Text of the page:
Lydia knew there was something important she should remember. Her mind kept reviewreturning to it over and over again, yet each time it slipped her recollection. Her world was nothing more than a painted dream, but she couldn’t help but wonder what their home had been before they had altered it, what lay beneath the layers, or beyond the sky shield. The more she wonders the more questions she has about these lands and its people. She finds herself immersed in history, thinking she would learn to better understand her surroundings, but instead she learns of a threat, one which could mean the end of all. War was coming, and it threatens to destroy everything.  What will it take to survive, and can Lydia do what would be needed? Find out in Roslyn M Gilmour’s  The Last City (The Colony book 2)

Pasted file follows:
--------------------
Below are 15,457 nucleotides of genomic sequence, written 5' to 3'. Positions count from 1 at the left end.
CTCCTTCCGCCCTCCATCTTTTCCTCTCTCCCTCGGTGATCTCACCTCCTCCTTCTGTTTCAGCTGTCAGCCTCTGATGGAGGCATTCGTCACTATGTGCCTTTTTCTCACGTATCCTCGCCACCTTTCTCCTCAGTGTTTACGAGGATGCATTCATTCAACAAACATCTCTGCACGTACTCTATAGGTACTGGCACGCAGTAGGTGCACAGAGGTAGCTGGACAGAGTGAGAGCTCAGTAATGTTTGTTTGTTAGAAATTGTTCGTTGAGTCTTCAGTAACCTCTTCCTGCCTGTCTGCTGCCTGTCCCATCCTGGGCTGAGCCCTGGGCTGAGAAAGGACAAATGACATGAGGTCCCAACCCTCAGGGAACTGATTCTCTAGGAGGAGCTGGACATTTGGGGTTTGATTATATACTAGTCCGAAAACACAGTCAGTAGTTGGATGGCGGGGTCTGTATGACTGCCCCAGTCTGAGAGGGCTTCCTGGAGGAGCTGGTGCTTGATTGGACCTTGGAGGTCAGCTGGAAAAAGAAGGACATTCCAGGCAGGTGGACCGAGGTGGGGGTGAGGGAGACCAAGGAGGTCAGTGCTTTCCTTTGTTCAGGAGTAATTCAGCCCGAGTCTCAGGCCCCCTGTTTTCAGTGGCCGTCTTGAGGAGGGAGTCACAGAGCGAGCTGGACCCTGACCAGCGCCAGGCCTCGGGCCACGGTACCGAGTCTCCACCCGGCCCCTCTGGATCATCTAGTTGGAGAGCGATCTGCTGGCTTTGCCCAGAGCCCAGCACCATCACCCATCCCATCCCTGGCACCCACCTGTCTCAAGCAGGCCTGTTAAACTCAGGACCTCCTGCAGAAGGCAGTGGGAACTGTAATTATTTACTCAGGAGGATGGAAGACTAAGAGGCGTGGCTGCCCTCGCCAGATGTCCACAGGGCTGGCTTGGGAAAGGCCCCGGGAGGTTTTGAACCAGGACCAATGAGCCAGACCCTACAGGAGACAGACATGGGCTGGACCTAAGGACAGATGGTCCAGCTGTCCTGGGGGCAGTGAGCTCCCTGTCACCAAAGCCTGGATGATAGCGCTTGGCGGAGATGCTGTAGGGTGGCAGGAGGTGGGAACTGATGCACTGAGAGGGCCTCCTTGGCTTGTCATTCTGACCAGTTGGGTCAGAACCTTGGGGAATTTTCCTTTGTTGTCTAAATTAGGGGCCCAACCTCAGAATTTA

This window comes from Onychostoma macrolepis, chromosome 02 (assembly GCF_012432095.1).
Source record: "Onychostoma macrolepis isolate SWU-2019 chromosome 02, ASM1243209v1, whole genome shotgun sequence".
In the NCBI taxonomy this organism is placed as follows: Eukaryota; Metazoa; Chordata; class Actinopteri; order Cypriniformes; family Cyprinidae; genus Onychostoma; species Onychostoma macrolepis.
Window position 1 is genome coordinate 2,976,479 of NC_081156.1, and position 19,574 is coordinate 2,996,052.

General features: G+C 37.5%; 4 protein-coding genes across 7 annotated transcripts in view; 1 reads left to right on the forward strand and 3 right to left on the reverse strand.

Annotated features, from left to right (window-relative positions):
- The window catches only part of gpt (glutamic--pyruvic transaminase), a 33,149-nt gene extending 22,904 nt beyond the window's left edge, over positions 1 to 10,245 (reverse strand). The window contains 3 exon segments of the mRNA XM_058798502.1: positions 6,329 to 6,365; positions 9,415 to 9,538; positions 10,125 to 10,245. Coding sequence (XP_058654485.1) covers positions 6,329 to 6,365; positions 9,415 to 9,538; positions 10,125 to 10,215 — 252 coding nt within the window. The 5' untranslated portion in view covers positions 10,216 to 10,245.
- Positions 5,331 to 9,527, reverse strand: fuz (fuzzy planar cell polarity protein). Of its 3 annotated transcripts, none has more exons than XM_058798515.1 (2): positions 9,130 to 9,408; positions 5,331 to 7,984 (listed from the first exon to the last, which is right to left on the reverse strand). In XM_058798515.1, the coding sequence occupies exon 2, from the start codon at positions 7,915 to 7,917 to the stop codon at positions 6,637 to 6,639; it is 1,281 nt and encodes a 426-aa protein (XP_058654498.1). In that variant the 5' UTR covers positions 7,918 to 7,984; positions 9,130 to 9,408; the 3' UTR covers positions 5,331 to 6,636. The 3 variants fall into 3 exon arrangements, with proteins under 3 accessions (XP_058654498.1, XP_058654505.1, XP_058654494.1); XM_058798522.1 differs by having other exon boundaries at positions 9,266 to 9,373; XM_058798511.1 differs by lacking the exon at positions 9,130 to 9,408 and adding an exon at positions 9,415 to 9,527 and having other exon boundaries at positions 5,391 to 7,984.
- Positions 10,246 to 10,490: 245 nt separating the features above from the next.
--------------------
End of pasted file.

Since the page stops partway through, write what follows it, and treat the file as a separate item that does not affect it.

Loyalties are questioned and doubts force a wedge between even the strongest of allies. Schemes, deception, and betrayal make up but a fraction of an intricate plot. The first person narrative style of Roslyn M Gilmour really lets you get a feel for Lydia, and through her interactions you witness the bonds of friendship and the sting of betrayal. There’s a good balance between description and allowing the reader’s mind to fill in the gaps, as well as an array of ‘technologies’ that would satisfy many lovers of science fiction. The Last City is the second book in The Colony series, and while I feel I would have benefitted from reading the first book initially, the author does touch upon the important events that had been missed if you’d not read the first.